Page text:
Newly updated in 2019, Eating for Pregnancy is a simple nutrition guide and cookbook for expecting moms. Written by Catherine Jones and Rose Ann Hudson, RD, LD, this book tackles the basics surrounding prenatal health and nutrition in a straightforward way.

This guide is ideal for moms who are looking for a laid-back nutrition resource for pregnancy. The majority of the book provides recipes and food recommendations with additional tidbits tucked away in each chapter. Additionally, the authors do a great job at weaving in suggestions for a variety of dietary restrictions. A significant emphasis is also placed on variety, with recipe options spanning from breakfast to dessert and everything in between.

Some of the topics addressed include:

  • Preconception nutrition
  • Prenatal caloric needs
  • General weight gain recommendations
  • Prenatal fitness
  • Macronutrients and micronutrients, as well as their role in fetal development
  • Special diets and allergies
  • Food safety
  • Morning sickness
  • Heartburn
  • Food recommendations by month
  • Fetal development by month
  • Postpartum weight loss
  • Postpartum depression
  • Food-sources for various vitamins and minerals
  • And more!

What do I like about it?

Eating for Pregnancy is written from a very balanced perspective. The recipes and nutrition recommendations offer a significant amount of variety. As an added bonus, the primary ingredients are pulled from each month’s unique list of food recommendations, which are formulated based on the baby’s developmental stage.

The authors also take extra care to offer options for a variety of dietary preferences and restrictions, making this a well-rounded option for the majority of expecting mothers. Each recipe includes specific icons to indicate whether or not it is suitable for a certain diet. In the back, sample meal plans are also provided. These illustrate how these recipes work together for each dietary type.

Early on in the book, there is an overview of vitamins and minerals, their purpose, and an explanation of how much an expecting mom should consume each day. This is an unusual section to find in prenatal guides, but offers significant value to mothers. Knowing the rationale behind certain vitamins and minerals, as well as where to find them in real-food sources, is useful when building out a well-rounded plate. The brief breakdown will no doubt enhance the number and diversity of nutrients available to many growing babies.

Additionally, the authors provide a brief but thorough overview of general pregnancy recommendations, the why behind certain guidelines, and tips to achieve them. Unlike most weekly- or monthly-pregnancy guides, the information is a bonus to the rest of the book. The basics are covered and nothing more. I consider this a highly beneficial reminder for all moms, but especially those who feel overwhelmed by the exhaustive list of recommendations provided in other books.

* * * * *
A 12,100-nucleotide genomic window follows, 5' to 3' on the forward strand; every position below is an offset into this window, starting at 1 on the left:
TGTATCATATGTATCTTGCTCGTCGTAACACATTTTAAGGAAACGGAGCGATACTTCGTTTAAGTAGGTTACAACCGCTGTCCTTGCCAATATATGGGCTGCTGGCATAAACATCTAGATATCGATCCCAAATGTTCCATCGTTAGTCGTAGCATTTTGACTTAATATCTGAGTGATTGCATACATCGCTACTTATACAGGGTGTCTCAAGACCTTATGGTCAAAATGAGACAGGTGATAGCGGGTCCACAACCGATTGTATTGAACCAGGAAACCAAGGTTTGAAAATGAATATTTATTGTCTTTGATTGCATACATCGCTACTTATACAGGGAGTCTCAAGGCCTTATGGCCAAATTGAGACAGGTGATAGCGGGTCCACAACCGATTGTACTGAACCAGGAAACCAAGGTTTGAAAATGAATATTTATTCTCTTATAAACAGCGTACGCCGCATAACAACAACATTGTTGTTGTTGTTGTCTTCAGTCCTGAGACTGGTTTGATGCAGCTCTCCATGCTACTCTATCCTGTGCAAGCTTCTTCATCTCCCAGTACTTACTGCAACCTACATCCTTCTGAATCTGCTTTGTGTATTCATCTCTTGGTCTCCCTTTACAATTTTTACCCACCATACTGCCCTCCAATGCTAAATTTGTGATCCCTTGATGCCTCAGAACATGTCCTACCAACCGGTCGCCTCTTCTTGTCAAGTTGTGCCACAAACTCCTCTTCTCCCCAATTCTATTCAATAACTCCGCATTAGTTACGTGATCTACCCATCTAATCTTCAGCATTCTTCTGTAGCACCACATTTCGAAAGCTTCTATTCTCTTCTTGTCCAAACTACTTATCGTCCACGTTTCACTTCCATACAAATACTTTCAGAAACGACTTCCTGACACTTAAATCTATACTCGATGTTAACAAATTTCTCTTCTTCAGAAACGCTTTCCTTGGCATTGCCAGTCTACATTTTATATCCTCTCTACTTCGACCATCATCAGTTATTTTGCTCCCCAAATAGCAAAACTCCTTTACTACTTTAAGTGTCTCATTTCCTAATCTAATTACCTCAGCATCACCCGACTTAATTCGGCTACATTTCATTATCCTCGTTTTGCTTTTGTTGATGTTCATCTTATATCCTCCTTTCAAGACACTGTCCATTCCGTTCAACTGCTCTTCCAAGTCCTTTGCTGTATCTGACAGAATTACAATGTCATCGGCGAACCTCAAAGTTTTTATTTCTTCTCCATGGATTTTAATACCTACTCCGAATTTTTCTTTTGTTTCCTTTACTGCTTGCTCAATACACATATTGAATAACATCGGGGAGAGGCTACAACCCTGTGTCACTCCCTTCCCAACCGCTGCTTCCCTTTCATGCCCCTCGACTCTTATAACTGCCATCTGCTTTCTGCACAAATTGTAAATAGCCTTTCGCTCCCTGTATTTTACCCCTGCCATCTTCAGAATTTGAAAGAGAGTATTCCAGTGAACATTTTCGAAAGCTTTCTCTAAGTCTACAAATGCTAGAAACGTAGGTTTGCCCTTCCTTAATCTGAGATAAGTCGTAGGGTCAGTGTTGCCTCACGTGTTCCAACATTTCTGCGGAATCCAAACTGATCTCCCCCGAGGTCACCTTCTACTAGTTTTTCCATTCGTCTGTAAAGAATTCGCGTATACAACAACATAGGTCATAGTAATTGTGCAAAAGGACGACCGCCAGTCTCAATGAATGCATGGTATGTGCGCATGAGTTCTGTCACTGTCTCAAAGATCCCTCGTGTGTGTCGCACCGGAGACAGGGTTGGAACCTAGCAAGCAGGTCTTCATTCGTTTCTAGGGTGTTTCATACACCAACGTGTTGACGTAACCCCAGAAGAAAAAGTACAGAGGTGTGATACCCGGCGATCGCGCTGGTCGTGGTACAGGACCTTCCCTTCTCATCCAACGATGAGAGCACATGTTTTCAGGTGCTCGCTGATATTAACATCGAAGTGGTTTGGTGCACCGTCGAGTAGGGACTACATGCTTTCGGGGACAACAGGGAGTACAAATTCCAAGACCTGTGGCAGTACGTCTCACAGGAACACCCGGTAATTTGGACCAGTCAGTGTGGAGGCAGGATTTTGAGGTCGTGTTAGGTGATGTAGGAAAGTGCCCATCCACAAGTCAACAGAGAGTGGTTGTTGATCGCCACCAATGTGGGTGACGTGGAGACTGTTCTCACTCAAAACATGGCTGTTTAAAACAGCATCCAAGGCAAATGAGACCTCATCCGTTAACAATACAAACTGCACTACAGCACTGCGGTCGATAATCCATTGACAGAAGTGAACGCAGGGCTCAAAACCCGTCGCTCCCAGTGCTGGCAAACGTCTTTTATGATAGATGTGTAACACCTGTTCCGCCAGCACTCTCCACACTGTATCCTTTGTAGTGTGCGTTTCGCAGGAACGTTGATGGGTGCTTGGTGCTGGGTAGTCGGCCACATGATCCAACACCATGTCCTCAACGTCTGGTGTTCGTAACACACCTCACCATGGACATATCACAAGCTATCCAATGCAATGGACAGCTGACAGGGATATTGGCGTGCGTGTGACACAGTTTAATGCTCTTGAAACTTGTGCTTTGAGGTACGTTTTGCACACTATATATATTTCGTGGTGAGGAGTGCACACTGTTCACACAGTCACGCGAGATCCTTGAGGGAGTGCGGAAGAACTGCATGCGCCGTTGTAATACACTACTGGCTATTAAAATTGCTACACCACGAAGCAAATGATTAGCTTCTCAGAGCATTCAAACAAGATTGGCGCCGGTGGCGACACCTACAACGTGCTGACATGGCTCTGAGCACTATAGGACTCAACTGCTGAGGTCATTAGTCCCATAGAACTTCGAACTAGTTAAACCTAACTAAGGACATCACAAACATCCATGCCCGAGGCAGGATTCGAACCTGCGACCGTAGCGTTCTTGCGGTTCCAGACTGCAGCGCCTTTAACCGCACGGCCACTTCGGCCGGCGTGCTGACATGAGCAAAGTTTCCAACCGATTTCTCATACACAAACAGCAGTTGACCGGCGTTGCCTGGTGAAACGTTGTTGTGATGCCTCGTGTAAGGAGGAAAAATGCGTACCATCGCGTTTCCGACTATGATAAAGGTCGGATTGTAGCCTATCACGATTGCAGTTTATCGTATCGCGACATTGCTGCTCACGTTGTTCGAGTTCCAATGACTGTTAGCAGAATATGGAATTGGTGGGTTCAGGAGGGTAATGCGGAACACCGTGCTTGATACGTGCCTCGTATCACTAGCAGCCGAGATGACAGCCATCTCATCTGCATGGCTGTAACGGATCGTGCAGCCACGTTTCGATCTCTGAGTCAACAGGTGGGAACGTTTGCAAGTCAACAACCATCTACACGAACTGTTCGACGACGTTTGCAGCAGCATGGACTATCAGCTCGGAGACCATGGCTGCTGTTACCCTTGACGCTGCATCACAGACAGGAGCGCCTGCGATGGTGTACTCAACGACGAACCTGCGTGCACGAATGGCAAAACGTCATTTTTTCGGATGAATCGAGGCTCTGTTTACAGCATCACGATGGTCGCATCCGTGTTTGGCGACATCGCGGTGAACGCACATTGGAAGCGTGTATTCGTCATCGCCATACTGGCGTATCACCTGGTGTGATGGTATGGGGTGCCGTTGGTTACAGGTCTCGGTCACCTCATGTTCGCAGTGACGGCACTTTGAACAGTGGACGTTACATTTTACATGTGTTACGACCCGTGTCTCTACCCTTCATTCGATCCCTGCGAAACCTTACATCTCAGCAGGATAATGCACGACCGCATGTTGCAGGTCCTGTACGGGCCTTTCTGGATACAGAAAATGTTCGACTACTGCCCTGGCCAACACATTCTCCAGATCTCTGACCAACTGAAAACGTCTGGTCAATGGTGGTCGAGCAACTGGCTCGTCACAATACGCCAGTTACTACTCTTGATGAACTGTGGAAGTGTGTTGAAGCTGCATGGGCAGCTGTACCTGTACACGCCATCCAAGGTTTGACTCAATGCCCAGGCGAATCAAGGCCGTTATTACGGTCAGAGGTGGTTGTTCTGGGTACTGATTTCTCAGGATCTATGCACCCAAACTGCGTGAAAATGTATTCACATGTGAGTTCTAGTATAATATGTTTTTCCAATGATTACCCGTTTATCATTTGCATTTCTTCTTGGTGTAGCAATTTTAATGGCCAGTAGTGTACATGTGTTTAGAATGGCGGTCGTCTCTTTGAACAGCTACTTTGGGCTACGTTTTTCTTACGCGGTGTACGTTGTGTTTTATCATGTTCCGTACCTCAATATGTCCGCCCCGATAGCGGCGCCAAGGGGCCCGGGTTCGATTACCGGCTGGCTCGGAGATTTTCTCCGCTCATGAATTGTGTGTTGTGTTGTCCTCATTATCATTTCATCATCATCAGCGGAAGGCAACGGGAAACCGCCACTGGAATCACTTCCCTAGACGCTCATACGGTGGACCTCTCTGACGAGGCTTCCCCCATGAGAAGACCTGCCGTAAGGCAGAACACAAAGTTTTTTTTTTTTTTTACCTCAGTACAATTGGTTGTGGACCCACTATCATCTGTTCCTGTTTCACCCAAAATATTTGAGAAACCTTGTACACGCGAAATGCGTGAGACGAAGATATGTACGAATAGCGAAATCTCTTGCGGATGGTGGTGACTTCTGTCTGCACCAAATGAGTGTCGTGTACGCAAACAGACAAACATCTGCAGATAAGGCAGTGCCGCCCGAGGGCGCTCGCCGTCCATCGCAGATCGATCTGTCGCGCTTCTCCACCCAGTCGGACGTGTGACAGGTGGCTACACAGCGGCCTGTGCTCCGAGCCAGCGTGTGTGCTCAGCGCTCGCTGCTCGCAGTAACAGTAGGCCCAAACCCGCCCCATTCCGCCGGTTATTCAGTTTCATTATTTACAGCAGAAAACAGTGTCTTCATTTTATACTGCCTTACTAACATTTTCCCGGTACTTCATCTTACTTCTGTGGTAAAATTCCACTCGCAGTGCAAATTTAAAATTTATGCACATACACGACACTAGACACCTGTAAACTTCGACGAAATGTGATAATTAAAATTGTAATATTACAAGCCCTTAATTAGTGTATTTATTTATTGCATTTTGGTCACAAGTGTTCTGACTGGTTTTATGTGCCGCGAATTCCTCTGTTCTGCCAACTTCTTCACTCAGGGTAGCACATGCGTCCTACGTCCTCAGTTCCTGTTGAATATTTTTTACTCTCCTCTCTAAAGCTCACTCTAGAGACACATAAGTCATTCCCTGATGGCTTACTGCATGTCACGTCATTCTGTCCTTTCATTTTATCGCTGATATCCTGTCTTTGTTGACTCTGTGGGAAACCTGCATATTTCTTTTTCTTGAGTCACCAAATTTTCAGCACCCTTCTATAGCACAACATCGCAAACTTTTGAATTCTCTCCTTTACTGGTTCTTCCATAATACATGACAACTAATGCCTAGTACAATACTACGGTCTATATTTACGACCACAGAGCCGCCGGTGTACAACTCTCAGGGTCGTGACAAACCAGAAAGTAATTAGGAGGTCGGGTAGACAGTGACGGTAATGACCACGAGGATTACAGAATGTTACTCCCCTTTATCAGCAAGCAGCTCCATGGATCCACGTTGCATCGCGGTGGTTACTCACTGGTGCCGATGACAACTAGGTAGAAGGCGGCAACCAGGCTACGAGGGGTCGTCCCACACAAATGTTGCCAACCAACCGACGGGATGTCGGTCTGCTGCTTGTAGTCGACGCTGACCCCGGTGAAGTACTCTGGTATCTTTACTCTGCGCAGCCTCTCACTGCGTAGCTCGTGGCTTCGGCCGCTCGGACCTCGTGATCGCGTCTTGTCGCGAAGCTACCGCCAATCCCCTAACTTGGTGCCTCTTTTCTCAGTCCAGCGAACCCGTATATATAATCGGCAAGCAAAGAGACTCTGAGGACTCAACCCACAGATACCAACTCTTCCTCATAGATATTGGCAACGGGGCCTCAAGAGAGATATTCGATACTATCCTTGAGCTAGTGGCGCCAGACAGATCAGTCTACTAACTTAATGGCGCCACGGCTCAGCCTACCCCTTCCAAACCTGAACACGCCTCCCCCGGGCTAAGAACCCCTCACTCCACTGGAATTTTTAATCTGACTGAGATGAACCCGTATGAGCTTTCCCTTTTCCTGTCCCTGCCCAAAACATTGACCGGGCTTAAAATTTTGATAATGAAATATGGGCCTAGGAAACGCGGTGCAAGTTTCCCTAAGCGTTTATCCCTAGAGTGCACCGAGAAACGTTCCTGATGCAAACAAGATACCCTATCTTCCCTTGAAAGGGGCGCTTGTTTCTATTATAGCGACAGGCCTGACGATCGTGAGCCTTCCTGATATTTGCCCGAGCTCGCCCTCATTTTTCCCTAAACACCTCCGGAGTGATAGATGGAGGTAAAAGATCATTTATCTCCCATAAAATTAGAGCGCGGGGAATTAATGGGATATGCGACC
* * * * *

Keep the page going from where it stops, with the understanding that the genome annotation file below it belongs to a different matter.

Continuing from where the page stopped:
Why is this book different from other prenatal guides?

The authors make a point to cover preconception through postpartum, which is not usual. I love this emphasis, as there is a significant need for moms to be thinking about good nutrition at every phase of the journey.

As already mentioned, this guide takes a straightforward approach to general and nutritional guidelines surrounding pregnancy. The information provided is thorough, but not in excess. This makes for both a quick and digestible read.

Additionally, Eating for Pregnancy is not technical. This makes it a great option for moms who aren’t interested in learning the ins and outs of prenatal nutrition.

What don’t I like about this book?

As this is a mainstream nutrition book, some of the recommendations do not line up with the available evidence or are controversial. That said, the bulk of this book provides a solid foundation for prenatal nutrition for the average mom.

Though the book provides a plethora of recipes, few are truly suitable for moms who have unconventional dietary restrictions and sensitivities. This isn’t necessarily a dislike, though, as navigating unique restrictions should be approached on a case-by-case basis. That said, I feel this is something important to point out.

Who would I recommend this book to?

  • Moms who want a little help making sure their diet is sufficient for pregnancy, but aren’t interested in a technical read.
  • Second-time (or more) moms who are looking for a resource to reference as a refresher on nutrition guidelines and recommendations.
  • Moms following a vegetarian or vegan diet who aren’t sure what to eat or how to make sure they are receiving enough.

What resources would I suggest for a mom who interested in a deep-dive on prenatal nutrition?

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